My resolution to write a daily blog has failed spectacularly, but I’m good at failure. I’m just going to pick myself up as if it never happened and write another one. This one on Friendship.
I live a life of singleness and am pretty lacking in expensive assets – having a car, clothing, some knick knacks and books, but that’s pretty much it. I rent and share a house with someone else. I live in the smallest space I’ve ever lived in, which has required me to reduce my possessions to those that fit the little area I take up. It means that I can travel – which I love – and that I don’t have to fret about maintaining a house and grounds. But my real life and passions are on a different level, ones that only those close to me would really see and understand.
And I have always valued and cherished my friends. Not having a partner means that I rely upon them to be my sounding board, family, and companions in life, and in return, I offer the same. I have never felt particularly lonely, although I am often alone – it’s a very different thing. As I grow older, the complex levels of ‘friendship’ stack up, with a close band of old and easy friendships, a wider circle of comfortable relationships, and a constantly growing and changing circumference of ‘common interest’ friendships.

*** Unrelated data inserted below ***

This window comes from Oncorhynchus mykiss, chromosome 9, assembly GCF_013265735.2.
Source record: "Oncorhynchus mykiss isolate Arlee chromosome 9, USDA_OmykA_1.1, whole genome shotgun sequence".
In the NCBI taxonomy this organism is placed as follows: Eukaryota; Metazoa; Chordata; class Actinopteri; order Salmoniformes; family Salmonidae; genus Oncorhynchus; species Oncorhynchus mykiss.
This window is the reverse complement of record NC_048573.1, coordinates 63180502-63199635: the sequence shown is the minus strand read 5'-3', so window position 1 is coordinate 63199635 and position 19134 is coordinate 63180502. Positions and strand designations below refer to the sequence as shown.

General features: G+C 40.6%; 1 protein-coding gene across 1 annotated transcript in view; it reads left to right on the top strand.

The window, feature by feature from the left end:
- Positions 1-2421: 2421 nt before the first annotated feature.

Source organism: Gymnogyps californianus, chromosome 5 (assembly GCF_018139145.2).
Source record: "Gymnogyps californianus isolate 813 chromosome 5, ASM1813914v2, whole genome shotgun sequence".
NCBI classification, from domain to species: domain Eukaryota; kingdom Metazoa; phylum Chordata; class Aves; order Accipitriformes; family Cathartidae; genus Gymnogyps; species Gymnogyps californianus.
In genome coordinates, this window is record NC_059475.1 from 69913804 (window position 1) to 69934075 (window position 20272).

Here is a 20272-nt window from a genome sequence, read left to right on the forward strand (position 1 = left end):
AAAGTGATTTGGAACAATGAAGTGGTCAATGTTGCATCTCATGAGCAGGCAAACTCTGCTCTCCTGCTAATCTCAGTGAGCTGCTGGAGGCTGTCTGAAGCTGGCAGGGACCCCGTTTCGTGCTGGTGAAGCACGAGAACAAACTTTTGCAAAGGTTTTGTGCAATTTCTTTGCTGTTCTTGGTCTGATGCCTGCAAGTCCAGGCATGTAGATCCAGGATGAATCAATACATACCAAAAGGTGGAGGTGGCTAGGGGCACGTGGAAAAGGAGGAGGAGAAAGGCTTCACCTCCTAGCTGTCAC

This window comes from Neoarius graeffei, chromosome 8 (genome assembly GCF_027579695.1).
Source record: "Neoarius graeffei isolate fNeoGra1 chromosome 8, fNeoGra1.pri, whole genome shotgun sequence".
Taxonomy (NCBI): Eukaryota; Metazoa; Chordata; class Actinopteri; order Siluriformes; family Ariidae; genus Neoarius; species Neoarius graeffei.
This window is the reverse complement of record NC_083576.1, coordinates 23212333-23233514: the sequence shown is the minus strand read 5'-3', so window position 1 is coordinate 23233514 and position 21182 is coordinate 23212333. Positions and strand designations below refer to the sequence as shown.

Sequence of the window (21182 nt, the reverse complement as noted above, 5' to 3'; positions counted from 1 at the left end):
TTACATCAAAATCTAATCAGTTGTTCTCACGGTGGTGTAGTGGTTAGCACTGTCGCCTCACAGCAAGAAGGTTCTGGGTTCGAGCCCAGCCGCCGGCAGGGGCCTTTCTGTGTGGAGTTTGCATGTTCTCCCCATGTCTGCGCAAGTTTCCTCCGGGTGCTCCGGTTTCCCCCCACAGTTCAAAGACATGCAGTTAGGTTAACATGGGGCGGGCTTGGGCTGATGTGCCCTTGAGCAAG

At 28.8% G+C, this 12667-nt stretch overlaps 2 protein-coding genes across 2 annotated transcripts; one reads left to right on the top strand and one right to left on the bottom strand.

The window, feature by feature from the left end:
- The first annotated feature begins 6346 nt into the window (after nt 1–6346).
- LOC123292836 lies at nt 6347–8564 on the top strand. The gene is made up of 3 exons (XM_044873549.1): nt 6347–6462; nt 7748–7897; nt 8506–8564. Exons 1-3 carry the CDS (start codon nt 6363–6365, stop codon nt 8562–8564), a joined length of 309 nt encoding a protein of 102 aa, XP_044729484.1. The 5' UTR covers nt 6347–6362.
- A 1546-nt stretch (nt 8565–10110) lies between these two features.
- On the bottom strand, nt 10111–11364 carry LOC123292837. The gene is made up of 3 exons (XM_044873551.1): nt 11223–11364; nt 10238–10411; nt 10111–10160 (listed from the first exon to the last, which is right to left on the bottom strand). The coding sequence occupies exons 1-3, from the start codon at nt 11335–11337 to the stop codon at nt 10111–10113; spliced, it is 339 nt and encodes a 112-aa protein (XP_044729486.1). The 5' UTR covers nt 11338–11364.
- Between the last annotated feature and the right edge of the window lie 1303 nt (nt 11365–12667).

Despite what theories there are out there about extroverts, and the number of friendships they can maintain, the fact of the matter is that most people have but a few really close, easy friends, with whom they can be themselves.
With all the recent trauma in my world lately, with the death of my mother, I have REALLY appreciated the friends I have from all of these circles, but particularly my closest friends. Yes, it does make a difference to have someone ask how you are and tell you they are praying for you. Yes, it matters that some faces who love you, look back at you when you give your Mum’s eulogy, and support you on the day. And yes, I feel humbled, grateful, and very blessed to have experienced so many truly caring people lately.
It reminds me to BE a good friend as much as I can as well. I have been the recipient of selfless generosity and kindness, without reward. And that old adage about ‘to have friends, you must be one,’ rings true at such a time. My own experience is that it is possible for even old friendships to get richer and deeper, and become so much more. Many is the time I do something foolish, or goofy, and come home feeling disappointed in myself, and find that the friend I was with hardly noticed or completely overlooked it. At my age there really is no room for taking offence at what a friend, let alone an acquaintance, might say. Years ago I learnt the truth of the statement that ‘very few people set out to deliberately hurt you.’ Yes, it’s great to have friends when times are good, and you want to party and have fun. But I speak from experience now, when I say that it is even more crucial to have them when the chasms in life open up and you fall down into one.
Okay – enough. I’m rambling now. Treasure your friends.